Nutr Clin Pract. 2019 Jul 18;:

Authors: Krasaelap A, Kovacic K, Goday PS

Abstract
Gastrointestinal (GI) motility disorders are associated with suboptimal nutrition in children, mainly because of malabsorption and symptoms limiting dietary intake. Apart from medical therapy, nutrition support has a crucial role in maintaining growth and improving clinical outcomes in children. Based on recent data and guidelines, this review provides an overview of nutrition assessment and specific interventions for common pediatric GI disorders including gastroesophageal reflux disease, esophageal motility disorders, gastroparesis, chronic intestinal pseudo-obstruction, and constipation. Several approaches including diet modification, enteral nutrition (gastric vs post-pyloric, temporary vs permanent access, bolus vs continuous), and parenteral nutrition need to be tailored based on patient's nutrition and clinical assessment.

PMID: 31321821 [PubMed - as supplied by publisher]

Neuronal Nitric Oxide Mediates the Anti-Inflammatory Effects of Intestinal Ischemic Preconditioning.

Neuronal Nitric Oxide Mediates the Anti-Inflammatory Effects of Intestinal Ischemic Preconditioning.

J Surg Res. 2019 Jul 10;244:241-250

Authors: Varga S, Juhász L, Gál P, Bogáts G, Boros M, Palásthy Z, Szabó A, Kaszaki J

Abstract
BACKGROUND: Ischemic preconditioning (IPC) can provide a defense against ischemia-reperfusion (IR)-induced acute inflammation and barrier dysfunction in many organs. Because nitric oxide (NO) has been implicated as a trigger or mediator in the IPC mechanism and because neuronal NO synthase (nNOS) is a dominant isoform of NOS in the gastrointestinal tract, our aim was to investigate the role of nNOS in IPC-induced protection after mesenteric IR.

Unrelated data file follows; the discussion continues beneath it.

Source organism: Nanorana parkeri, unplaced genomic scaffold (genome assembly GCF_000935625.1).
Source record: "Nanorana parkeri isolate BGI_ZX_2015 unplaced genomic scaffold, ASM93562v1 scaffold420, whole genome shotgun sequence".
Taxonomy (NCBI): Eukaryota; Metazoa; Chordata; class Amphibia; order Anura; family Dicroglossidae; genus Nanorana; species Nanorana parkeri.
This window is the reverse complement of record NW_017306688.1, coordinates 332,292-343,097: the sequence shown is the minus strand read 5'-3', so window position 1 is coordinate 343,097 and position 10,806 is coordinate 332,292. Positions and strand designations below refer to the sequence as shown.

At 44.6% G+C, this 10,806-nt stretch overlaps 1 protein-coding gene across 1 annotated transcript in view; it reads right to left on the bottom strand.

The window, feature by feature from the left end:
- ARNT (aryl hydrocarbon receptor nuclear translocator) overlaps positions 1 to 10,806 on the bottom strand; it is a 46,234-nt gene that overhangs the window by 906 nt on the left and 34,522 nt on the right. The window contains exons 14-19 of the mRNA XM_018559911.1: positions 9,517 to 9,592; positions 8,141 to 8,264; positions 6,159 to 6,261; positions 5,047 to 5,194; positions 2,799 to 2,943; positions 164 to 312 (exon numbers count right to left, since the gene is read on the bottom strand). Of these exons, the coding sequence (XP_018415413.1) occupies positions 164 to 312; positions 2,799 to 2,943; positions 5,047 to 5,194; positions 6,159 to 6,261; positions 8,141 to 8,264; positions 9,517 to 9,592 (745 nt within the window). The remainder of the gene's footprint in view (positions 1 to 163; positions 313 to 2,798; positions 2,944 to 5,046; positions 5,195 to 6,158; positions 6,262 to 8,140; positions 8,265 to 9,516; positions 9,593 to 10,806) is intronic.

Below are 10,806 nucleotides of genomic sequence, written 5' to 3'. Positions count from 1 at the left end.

MATERIALS AND METHODS: Intestinal IR was induced in sodium pentobarbital-anesthetized dogs by clamping the superior mesenteric artery for 60 min followed by 2 h of reperfusion (IR group; n = 7). In further groups, IPC was used (three cycles of 5-min ischemia/5-min reperfusion periods) before IR in the presence or absence of selective inhibition of nNOS with 7-nitroindazole (5 mg/kg, intravenously, in a bolus 15 min before IPC, n = 6 each). Changes in mesenteric vascular resistance, intramucosal pH (pHi), and small bowel motility were monitored. Plasma nitrite/nitrate levels, intestinal NO synthase activity, leukocyte accumulation, mast cell degranulation, and histologic injury were also determined.